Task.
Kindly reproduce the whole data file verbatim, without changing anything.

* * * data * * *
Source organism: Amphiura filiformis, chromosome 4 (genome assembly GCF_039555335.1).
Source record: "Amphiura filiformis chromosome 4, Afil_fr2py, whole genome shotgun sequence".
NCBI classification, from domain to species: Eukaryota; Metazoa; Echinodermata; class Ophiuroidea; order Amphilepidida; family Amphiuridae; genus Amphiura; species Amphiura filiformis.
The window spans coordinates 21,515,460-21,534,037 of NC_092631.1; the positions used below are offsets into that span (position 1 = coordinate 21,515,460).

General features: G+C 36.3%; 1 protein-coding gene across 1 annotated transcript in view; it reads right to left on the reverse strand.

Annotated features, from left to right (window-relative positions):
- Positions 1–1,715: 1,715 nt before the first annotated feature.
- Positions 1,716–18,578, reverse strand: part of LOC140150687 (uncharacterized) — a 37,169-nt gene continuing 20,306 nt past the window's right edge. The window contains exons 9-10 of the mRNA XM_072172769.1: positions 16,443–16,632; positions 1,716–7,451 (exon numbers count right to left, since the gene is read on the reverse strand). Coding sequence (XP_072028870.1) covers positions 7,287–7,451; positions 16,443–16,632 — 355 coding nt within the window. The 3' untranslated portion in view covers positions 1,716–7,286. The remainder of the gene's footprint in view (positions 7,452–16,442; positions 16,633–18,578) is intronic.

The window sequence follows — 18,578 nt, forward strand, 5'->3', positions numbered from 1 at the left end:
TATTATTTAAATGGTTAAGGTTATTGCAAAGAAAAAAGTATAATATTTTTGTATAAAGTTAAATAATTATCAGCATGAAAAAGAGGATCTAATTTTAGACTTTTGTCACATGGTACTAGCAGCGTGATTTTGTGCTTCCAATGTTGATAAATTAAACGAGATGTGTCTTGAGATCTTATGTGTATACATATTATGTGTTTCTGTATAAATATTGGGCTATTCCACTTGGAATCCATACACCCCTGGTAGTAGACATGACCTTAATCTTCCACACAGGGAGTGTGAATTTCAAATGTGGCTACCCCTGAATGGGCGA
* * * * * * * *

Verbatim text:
Source organism: Amphiura filiformis, chromosome 4 (genome assembly GCF_039555335.1).
Source record: "Amphiura filiformis chromosome 4, Afil_fr2py, whole genome shotgun sequence".
NCBI classification, from domain to species: Eukaryota; Metazoa; Echinodermata; class Ophiuroidea; order Amphilepidida; family Amphiuridae; genus Amphiura; species Amphiura filiformis.
The window spans coordinates 21,515,460-21,534,037 of NC_092631.1; the positions used below are offsets into that span (position 1 = coordinate 21,515,460).

General features: G+C 36.3%; 1 protein-coding gene across 1 annotated transcript in view; it reads right to left on the reverse strand.

Annotated features, from left to right (window-relative positions):
- Positions 1–1,715: 1,715 nt before the first annotated feature.
- Positions 1,716–18,578, reverse strand: part of LOC140150687 (uncharacterized) — a 37,169-nt gene continuing 20,306 nt past the window's right edge. The window contains exons 9-10 of the mRNA XM_072172769.1: positions 16,443–16,632; positions 1,716–7,451 (exon numbers count right to left, since the gene is read on the reverse strand). Coding sequence (XP_072028870.1) covers positions 7,287–7,451; positions 16,443–16,632 — 355 coding nt within the window. The 3' untranslated portion in view covers positions 1,716–7,286. The remainder of the gene's footprint in view (positions 7,452–16,442; positions 16,633–18,578) is intronic.

The window sequence follows — 18,578 nt, forward strand, 5'->3', positions numbered from 1 at the left end:
TATTATTTAAATGGTTAAGGTTATTGCAAAGAAAAAAGTATAATATTTTTGTATAAAGTTAAATAATTATCAGCATGAAAAAGAGGATCTAATTTTAGACTTTTGTCACATGGTACTAGCAGCGTGATTTTGTGCTTCCAATGTTGATAAATTAAACGAGATGTGTCTTGAGATCTTATGTGTATACATATTATGTGTTTCTGTATAAATATTGGGCTATTCCACTTGGAATCCATACACCCCTGGTAGTAGACATGACCTTAATCTTCCACACAGGGAGTGTGAATTTCAAATGTGGCTACCCCTGAATGGGCGA